Uni students used to all have close relationships with each other, and that has definitely changed over time. Rispoli thinks that Uni as a whole “is not consolidated enough to create that [close] relationship.”
Singer says “No, I don’t think that we’re all cohesive. There are people I’ve never talked to and probably never will.”
Seniors Jacob Rajlich and Maddie Nelson both believe that the older classes, sophomores-seniors, are closer, but, in Rajlich’s words, “subbies and freshman are more independent.” Subbies Katie Carruba, Nicole Southey, and Kristine Wang agree that subbies are separated from the rest of the school. Carruba says upperclassmen are scary; when going to the upperclassman hallway, Southey shares that “we have to stick together when we go to that floor.” This is a distinct shift away from the older Uni where all students knew each other and were closer.
On a deeper level, the mission of Uni has changed over time. The school was originally founded in 1921 as a research institution for the University of Illinois College of Education. Bauer explains that when he went to Uni in the early 50s, “one of the purposes was to provide college students with ready access for teaching and research. So, we had many student teachers. They were very fun and very successful. We had graduate students who did research projects on us.”
Greg Smith, current Uni teacher and graduate of the class of 1973, says the atmosphere of research around Uni was different compared to now.
“The general atmosphere in the school was a little bit more experimental. We were certainly operating as an experimental curriculum. In a lot of classes, rather than a conventional textbook, you’d have a Xerox copy of a book the teacher themself was writing. Then there was feedback from the students to help in refining that,” says Smith.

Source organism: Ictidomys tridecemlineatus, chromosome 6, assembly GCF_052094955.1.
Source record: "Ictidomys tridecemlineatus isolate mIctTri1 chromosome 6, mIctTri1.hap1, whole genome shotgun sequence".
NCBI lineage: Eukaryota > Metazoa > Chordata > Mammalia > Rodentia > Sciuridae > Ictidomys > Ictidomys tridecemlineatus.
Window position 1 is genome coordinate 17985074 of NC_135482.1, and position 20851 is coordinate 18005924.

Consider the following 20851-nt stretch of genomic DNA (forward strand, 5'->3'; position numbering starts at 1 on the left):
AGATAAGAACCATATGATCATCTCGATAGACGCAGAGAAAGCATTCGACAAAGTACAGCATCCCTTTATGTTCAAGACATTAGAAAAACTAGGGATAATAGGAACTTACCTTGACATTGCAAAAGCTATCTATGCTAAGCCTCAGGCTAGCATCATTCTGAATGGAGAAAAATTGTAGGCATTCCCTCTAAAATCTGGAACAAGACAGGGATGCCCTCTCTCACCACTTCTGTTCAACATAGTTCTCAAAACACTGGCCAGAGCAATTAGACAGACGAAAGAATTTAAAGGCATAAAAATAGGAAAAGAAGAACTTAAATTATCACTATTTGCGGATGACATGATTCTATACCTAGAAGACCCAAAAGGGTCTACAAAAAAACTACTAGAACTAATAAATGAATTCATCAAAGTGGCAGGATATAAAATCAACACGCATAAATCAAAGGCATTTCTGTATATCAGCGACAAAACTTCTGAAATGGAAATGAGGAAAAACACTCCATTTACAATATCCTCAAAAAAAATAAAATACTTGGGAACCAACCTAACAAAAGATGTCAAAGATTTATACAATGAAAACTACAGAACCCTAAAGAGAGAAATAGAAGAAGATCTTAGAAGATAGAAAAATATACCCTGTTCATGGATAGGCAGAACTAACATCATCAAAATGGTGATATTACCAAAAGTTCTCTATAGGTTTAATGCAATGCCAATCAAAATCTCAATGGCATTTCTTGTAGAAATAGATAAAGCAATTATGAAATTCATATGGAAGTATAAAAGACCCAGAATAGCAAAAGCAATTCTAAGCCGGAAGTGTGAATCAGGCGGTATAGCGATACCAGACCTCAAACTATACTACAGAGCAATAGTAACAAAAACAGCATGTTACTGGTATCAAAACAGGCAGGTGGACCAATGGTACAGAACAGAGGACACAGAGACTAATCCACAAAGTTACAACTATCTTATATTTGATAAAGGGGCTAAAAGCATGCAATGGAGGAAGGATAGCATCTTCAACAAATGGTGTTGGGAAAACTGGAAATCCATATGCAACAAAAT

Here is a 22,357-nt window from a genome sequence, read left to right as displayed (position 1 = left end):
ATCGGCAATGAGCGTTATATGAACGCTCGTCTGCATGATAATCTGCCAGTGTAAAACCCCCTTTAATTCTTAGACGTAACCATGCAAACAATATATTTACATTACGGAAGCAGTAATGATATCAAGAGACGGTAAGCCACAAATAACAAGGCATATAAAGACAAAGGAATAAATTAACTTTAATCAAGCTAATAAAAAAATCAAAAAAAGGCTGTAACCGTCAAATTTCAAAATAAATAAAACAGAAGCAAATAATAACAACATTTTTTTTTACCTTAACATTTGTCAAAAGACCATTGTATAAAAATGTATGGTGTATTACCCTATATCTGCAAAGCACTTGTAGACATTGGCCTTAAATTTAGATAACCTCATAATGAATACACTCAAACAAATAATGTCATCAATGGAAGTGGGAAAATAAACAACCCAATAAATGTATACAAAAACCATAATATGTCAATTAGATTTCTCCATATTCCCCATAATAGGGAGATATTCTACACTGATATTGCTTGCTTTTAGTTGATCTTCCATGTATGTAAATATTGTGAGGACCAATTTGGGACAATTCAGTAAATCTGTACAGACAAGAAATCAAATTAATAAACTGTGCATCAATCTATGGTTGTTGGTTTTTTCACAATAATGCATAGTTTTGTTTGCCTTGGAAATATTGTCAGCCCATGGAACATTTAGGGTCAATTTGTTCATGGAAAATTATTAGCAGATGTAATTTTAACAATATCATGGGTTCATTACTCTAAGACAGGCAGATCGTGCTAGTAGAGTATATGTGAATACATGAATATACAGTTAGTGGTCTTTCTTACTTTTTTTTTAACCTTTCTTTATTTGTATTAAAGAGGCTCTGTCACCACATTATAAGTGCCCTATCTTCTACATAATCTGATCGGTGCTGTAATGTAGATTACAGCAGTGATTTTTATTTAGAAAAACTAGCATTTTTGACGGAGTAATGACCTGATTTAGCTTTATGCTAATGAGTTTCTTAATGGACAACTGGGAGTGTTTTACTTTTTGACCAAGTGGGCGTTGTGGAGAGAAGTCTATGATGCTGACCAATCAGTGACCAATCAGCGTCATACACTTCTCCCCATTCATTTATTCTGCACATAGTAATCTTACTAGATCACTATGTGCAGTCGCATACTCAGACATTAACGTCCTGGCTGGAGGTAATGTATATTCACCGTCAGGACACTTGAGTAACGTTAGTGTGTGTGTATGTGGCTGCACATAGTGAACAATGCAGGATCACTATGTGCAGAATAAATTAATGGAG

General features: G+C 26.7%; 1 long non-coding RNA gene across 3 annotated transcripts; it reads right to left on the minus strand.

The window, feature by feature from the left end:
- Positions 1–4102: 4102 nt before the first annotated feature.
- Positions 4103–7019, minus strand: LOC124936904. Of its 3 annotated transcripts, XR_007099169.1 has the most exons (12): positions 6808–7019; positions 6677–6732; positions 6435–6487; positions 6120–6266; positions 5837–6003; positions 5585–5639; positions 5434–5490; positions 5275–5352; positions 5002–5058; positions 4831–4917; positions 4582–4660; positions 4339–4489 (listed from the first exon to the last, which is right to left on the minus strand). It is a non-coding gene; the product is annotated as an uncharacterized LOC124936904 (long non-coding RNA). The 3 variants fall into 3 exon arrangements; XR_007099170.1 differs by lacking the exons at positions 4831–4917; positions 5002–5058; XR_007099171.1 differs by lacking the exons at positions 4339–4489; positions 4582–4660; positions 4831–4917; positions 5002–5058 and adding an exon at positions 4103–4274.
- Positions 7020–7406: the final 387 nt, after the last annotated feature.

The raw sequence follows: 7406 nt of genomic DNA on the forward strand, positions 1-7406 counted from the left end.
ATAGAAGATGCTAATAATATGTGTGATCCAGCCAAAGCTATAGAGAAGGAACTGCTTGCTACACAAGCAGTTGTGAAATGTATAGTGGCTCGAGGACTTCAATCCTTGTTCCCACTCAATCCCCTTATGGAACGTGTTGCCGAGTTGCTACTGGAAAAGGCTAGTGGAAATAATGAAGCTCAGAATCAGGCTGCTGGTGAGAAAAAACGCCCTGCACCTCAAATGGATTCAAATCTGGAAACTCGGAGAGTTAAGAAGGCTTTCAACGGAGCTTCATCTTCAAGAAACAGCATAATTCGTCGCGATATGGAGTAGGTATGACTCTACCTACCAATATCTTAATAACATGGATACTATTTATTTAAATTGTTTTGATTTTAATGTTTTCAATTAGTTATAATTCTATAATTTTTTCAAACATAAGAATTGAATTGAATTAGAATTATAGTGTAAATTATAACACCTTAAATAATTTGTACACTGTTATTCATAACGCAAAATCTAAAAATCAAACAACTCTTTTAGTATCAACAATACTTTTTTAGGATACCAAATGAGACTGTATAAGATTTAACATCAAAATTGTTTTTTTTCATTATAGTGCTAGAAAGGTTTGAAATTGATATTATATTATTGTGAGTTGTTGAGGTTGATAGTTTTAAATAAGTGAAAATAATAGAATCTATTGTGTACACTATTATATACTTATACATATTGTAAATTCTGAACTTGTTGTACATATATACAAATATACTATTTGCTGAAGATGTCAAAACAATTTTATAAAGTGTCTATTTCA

Walkington explains that “things took a major turn in the early 1980s. (…) The school was spun off from the College of Education and became a different entity under the Provost’s office. The department heads actually being professors from the College of Education ended. A lot of the impetus of the experimental curriculum work, or at least the means to do it, disappeared at the time.” Walkington shares that he wishes Uni had more of an experimental curriculum and a stronger relationship with the College of Education.
“I think we could help the world by trying out new things,” Walkington says.
He says there is a split between people at Uni that want the school to return to its experimental roots and those who do not. That discussion aside, barely any current Uni students have ever participated in research work. Rajlich, current senior, says the last time research was done on his educational process was his subbie year. Junior Ally Sussman and sophomore Elizabeth Singer both say they’ve never been involved in any research.
Uni also originated as a recruiting tool for the University of Illinois.
“The value of this school to the University is that it’s a recruiting tool to bring professors here whose kids can then get in. That’s sort of what the thing is, politically,” Butler explains.
Compared to when he went to Uni, Smith says “then, as now, the majority of students were sons and daughters of University-affiliated people.” Over time, the Uni High student population has stayed mainly comprised of children of University of Illinois professors. Currently, 200 out of 324 Uni students have University of Illinois affiliations. This kind of select student population lends itself to a certain kind of student.